Citizens Property Insurance Corporation will take steps to reduce administrative expenses and review its suppliers and contracts, despite runaway inflation, to reduce costs during a turbulent time for the property insurance market in Florida, the president of the insurance said on Wednesday. society.

During a meeting of the board of directors, the president Carlos Beruff said cost-cutting action is needed as the state-owned company continues to add policies and risks, increasing the possibility that all homeowners will be hit with assessments if a large hurricane hits Florida this year.

“We just want to be creditworthy, so when a (catastrophic) event happens, we don’t stick Floridians to citizen ratings across the state,” Beruff said. “It’s my mission.”

Citizens was established in 2002 to be Florida’s “insurer of last resort” for homeowners who could not find affordable property coverage in the private market. Private insurers, however, often complain that its lower prices – Citizens’ rates cannot be increased by more than 11% per year – channel owners into the company.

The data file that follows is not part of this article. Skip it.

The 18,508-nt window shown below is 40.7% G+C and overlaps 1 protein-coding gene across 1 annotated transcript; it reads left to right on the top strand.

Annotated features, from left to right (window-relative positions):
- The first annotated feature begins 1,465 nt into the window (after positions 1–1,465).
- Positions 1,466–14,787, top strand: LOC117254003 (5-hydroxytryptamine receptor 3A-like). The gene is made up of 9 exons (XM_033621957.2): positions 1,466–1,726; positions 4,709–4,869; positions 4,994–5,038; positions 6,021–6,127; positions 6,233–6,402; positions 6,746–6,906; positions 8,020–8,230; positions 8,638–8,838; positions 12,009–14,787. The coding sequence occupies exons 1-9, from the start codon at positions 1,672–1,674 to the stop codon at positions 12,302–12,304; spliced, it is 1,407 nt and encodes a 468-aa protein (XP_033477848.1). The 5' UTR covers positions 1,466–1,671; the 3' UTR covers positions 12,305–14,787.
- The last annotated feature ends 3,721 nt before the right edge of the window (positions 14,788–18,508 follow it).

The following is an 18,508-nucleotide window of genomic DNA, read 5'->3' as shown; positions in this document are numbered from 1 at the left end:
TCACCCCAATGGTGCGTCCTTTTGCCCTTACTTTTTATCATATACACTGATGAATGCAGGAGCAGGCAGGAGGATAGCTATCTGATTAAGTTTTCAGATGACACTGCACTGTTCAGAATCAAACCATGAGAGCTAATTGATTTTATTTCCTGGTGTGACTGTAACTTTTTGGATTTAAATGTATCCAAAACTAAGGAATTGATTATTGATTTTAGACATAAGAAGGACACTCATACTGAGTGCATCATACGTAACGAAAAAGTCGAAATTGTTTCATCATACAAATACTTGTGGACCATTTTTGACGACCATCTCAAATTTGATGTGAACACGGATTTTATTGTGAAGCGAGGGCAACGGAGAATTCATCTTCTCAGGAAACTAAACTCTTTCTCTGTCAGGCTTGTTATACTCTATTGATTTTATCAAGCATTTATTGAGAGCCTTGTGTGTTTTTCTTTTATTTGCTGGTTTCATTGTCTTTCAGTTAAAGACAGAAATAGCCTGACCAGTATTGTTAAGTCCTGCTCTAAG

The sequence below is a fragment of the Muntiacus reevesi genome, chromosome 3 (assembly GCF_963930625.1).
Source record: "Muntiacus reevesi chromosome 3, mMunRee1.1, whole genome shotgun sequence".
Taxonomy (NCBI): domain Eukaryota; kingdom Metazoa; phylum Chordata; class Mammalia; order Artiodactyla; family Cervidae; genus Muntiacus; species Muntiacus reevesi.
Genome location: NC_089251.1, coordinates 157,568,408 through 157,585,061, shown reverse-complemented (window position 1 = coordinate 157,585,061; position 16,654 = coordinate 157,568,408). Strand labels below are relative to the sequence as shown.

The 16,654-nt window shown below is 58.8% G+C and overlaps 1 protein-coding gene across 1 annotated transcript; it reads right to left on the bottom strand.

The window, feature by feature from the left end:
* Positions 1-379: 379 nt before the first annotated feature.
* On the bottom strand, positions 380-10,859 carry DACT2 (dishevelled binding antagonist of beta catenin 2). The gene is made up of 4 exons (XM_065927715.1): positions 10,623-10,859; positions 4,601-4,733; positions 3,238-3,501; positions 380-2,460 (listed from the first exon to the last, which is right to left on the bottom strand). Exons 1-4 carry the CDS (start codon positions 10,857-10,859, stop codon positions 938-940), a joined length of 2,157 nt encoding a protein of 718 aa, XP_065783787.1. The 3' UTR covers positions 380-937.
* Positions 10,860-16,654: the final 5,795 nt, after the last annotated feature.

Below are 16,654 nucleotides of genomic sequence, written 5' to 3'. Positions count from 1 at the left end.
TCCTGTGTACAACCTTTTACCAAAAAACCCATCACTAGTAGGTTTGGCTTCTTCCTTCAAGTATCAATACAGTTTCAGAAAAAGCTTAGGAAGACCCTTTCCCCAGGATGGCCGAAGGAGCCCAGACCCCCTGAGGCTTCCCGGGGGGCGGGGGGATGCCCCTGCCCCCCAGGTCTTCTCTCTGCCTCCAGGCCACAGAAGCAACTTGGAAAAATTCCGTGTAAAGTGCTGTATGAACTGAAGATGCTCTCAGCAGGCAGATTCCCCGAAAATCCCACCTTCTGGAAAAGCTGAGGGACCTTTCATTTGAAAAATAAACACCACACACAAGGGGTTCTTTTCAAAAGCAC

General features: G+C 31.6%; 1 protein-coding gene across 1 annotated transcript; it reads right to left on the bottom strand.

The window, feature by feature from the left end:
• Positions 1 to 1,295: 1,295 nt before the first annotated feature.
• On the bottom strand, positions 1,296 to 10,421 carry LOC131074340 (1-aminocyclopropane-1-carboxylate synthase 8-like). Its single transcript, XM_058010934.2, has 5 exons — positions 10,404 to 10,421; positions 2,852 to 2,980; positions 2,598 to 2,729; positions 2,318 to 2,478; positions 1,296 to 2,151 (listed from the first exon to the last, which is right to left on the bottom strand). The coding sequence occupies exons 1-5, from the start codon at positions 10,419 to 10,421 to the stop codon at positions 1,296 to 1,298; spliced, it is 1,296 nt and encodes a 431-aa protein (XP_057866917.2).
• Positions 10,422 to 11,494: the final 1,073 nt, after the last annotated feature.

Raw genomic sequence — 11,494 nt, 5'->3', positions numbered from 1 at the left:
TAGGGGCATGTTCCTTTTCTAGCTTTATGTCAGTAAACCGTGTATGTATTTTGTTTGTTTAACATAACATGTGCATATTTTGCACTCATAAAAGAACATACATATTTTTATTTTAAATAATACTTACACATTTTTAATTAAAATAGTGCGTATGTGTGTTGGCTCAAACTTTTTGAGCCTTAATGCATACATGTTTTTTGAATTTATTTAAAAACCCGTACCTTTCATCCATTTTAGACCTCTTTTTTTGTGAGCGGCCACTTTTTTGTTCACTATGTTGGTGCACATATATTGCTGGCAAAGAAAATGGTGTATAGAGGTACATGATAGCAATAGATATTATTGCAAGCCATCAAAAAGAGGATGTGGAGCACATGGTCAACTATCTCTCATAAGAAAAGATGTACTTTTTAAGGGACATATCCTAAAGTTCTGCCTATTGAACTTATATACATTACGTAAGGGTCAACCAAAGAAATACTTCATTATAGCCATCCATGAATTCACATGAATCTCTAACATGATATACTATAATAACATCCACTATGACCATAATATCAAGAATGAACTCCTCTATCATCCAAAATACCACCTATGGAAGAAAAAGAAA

If the ability of citizens to pay claims is overwhelmed by a large hurricane, assessments can be imposed on non-citizen homeowners, automatically increasing insurance premiums for Florida homeowners. This means that the more risk citizens take, the greater the risk of assessments.

Florida lawmakers have tried to reduce the number of citizen policies, which have soared to 1.5 million over the past decade, offering incentives to some companies that have taken over its policies.

But many private insurers have floundered in recent years, with many seeking large rate increases, often granted by state regulators. Others, like St. Johns Insurance Co., went bankrupt as it went into receivership in February.

Citizens has $6.5 billion in reserves and had net income of $81.1 million in 2021, although that was largely due to investment income, which covered more than $166.5 million dollars in underwriting losses, according to a statement from Citizen States.

Council members also expressed frustration with the Legislative Assembly’s inaction on property insurance during the session that ended March 14. While the Senate passed a bill (SB 1728) aimed at cutting costs and increasing premiums for insurers, including through a new deductible for roof repairs, the measure met with resistance from House leaders.

‘Until we get legislative relief… we’re stuck chasing our tails,’ a member of the Citizens board said Scott Thomas.

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